Bravo kind of reminded me of something that a woman named Esther Vilar wrote in the early 70s ( She was later beaten up in a ladies' room by radical feminists for writing it.) Among other things, she theorised that women's clothes are purposefully impractical and men's clothes tend to have more pockets and are generally easier to move around in, because that's womens' subversive influence on society dropping a broad hint who is supposed to do all the work to feed the family (i.e. especially the woman) and who is the boss in said union, dealing out the rewards (i.e. sex) according to how well the husband-slave does his job. Just in case you're wondering: I've never said I agree with any of it, but what makes "The Manipulated Man" worth reading anyway is the way it is guaranteed to make you think outside of your comfort zone, especially about gender issues.

Tantz_Aerine at 6:28AM, Aug. 22, 2023

Love that portrait of the Duck's royal ancestor. XD

Ozoneocean at 5:06AM, Aug. 22, 2023

In may countries male and female doctors, nurses, and other hospital staff wear almost exactly the same outfits depending on their role.

Ozoneocean at 5:03AM, Aug. 22, 2023

@marcorossi - Yes but the thing is that gendered differences in clothing have little to do with the clothing, rather it's a result of layered factors... just sating "culture" is too broad a way of looking at it. It's logical for a sci-fi world to be able to get rid of gendered differences because those factors can be changed: occupation, fashion and custom are the overriding influences for a lot of gendered clothing, eg.police and military uniforms. Most of the renaming differences are there for nothing but nod to custom, usually it just comes down to different hats, but even then often there are no gendered differences.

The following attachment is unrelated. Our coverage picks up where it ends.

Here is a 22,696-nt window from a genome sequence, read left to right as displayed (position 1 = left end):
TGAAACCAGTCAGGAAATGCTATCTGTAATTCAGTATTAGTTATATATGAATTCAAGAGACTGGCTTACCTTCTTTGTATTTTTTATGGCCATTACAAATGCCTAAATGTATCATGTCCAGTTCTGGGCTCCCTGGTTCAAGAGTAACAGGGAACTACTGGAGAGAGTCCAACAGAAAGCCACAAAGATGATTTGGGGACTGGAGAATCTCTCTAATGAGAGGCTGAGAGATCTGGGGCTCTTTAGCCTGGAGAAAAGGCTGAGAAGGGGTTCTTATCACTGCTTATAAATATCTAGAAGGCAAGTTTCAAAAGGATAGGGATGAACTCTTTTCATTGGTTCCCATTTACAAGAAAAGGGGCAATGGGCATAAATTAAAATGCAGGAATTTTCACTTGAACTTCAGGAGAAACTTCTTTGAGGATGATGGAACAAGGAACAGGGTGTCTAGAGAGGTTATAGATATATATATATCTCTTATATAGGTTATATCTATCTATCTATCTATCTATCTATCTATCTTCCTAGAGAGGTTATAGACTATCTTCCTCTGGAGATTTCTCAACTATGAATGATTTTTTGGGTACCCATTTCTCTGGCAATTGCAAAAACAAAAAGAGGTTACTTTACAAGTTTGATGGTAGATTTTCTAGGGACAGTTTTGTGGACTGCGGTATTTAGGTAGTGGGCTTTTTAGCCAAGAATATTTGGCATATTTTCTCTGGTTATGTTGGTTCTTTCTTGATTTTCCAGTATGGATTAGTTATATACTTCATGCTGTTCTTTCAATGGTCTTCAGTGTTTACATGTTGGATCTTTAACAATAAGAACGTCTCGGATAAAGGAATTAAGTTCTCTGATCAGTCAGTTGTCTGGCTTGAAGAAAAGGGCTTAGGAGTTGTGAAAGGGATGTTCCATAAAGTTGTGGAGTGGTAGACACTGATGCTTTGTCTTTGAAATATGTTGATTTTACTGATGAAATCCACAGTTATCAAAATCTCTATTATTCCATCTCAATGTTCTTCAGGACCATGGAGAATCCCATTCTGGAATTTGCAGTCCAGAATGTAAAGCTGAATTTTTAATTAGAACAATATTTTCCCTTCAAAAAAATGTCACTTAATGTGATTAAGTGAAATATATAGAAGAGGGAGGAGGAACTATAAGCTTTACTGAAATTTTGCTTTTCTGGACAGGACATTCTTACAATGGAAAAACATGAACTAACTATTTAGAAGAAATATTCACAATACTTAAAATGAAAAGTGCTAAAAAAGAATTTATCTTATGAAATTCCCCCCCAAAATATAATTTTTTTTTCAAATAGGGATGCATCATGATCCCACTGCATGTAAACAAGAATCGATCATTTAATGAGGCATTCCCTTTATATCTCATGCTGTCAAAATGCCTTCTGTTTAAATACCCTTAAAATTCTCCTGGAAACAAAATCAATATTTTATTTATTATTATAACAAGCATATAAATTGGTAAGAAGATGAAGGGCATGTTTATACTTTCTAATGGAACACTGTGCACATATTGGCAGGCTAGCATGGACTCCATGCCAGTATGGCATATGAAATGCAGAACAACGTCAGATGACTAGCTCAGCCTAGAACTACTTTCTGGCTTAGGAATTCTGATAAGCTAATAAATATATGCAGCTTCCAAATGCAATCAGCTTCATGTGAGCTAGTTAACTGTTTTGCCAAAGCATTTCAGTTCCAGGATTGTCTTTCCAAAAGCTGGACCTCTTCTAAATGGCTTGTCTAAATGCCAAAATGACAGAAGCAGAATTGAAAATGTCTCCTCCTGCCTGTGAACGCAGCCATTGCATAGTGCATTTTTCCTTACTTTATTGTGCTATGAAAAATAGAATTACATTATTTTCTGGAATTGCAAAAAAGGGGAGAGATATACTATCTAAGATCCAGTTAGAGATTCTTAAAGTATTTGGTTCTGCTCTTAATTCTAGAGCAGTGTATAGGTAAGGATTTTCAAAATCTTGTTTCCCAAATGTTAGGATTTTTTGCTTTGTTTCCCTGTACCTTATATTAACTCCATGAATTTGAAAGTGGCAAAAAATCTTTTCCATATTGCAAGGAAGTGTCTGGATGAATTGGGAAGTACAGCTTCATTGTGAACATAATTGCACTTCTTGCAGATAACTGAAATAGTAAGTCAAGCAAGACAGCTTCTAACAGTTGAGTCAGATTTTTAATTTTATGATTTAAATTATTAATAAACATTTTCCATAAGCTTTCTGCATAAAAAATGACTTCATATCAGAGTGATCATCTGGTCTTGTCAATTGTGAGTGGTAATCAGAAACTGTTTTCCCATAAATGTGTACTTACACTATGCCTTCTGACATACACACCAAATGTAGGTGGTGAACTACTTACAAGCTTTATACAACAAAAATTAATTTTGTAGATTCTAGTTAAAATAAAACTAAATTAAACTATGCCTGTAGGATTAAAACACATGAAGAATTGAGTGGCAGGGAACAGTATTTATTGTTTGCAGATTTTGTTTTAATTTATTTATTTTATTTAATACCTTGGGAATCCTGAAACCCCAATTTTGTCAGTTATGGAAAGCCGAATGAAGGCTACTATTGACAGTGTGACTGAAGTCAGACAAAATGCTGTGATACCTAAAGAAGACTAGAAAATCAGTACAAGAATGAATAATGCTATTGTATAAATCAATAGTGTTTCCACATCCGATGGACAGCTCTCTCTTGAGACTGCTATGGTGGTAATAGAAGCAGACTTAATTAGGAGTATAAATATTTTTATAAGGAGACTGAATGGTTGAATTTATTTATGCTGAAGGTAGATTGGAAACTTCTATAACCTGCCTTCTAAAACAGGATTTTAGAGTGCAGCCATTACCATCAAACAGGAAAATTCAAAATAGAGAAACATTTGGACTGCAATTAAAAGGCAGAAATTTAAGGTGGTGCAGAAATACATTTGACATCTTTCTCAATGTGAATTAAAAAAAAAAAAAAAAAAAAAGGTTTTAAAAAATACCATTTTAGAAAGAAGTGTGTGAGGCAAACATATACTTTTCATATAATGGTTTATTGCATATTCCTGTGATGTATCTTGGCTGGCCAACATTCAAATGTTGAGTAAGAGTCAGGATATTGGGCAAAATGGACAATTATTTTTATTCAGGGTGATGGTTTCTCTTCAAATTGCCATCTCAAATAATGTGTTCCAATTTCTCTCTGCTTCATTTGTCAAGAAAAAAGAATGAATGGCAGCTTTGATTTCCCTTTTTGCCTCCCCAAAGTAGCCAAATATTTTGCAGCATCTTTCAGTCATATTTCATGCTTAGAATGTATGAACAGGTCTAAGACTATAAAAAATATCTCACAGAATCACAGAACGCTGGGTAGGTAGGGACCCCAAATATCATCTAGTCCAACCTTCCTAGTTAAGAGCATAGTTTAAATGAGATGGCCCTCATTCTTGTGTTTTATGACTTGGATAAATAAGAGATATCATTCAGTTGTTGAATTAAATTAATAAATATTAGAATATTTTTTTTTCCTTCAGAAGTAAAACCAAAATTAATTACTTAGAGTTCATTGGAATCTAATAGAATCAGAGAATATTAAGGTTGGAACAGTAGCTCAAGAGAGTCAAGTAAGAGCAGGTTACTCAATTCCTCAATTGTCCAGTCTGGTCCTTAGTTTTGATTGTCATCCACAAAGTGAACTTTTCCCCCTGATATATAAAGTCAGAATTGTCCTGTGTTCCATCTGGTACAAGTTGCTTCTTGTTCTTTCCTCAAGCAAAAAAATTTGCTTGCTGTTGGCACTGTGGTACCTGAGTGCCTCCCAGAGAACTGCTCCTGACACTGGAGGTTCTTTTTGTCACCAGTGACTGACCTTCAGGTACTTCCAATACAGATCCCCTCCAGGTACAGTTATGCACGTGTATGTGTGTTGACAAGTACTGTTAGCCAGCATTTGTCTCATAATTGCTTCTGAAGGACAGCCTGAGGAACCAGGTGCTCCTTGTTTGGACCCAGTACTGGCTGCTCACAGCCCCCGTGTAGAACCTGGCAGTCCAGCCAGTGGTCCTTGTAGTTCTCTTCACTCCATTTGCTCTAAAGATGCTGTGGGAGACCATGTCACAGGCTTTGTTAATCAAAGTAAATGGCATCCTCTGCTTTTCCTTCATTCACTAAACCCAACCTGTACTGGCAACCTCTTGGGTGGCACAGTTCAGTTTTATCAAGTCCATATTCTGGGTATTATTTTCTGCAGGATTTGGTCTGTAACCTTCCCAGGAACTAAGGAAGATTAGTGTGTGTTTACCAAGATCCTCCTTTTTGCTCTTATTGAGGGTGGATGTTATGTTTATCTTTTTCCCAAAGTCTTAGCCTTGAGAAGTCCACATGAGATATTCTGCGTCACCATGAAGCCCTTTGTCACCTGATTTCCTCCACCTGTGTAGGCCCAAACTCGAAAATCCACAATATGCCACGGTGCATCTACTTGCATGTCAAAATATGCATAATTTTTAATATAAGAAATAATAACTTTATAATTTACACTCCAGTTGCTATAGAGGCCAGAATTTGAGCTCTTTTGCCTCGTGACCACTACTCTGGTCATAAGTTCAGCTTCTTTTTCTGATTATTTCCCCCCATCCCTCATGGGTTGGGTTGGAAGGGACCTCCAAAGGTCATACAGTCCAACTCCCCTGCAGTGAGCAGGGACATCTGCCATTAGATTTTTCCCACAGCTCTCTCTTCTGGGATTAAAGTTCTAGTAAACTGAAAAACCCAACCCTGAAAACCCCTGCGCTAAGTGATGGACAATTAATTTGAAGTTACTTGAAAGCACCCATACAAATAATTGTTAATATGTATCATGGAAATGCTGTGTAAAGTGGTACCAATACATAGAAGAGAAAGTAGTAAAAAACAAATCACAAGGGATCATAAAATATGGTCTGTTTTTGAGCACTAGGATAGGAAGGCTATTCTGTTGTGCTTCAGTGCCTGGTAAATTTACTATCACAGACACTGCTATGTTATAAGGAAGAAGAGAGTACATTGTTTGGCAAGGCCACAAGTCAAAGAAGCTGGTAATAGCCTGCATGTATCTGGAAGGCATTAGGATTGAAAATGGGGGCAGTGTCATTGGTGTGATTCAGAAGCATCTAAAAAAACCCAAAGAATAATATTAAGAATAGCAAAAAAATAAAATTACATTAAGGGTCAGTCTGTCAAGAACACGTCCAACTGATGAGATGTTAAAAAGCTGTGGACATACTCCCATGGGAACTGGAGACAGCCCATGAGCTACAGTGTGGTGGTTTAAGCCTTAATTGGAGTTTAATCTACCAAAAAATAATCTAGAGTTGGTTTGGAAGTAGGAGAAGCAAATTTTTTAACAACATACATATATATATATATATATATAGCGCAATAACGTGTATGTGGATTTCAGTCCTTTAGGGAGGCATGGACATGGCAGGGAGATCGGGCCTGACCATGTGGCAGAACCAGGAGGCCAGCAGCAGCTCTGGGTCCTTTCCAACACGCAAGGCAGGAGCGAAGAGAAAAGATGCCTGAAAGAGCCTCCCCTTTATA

Ozoneocean at 4:44AM, Aug. 22, 2023

It's like the way the poor victim of a huge misfortune looks at the wealthy and sees a vast conspiracy, that the wealthy planned and schemed and deliberately enacted it to keep them down and crush them... When in reality the wealthy are NEVER that intelligent, rather they're simply in a position to take advantage of things that happen and they don't care about the fall out and who suffers. They don't even think about them.

Ozoneocean at 4:39AM, Aug. 22, 2023

@Bravo - that's more of a perspective. The outfits of the rich can be impractical because they can afford to emphasise style over practicality. The purpose isn't to say "look at my hugely wide skirts! I don't need to work so I can have a dress that's 10 feet wide and a wig that's 2 feet tall! Hahahaha!" It's more that they WANT to have that kind of extravagance because fashion is all about two things: Fitting in with the popular styles and having the very best version of it- which means you take things to the extreme if you are able to. It doesn't show that you can afford to be impractical, it shows that you can afford to take things as far as everybody wants to- even the poor. You heels can be super high, your hat super wide etc. A poor person might look at that and just see impracticality, but a rich person would look at that and see no-impracticality what so ever because there is none in their position. It's all perspective.

bravo1102 at 3:26AM, Aug. 22, 2023

One thing that cuts across cultures is that high class clothing of the very wealthy was often purposely designed to be completely impractical for any kind of labor to emphasize the high status of the wearer.

marcorossi at 2:24AM, Aug. 22, 2023

While it is true that the specific gendered rules (e.g. man:short hair, women: long hair) are culturally determined, all cultures that I know of have some sort of gendered dress code. Gender-blindness is a very recent ideal (which is not to say that it is wrong, it is correct, but IMHO we have to acknowledge that we have to go against pretty strong tendencies to reach gender blindness). PS: in my sci-fi comic I decided that most female characters will wear culottes. Culottes are cool.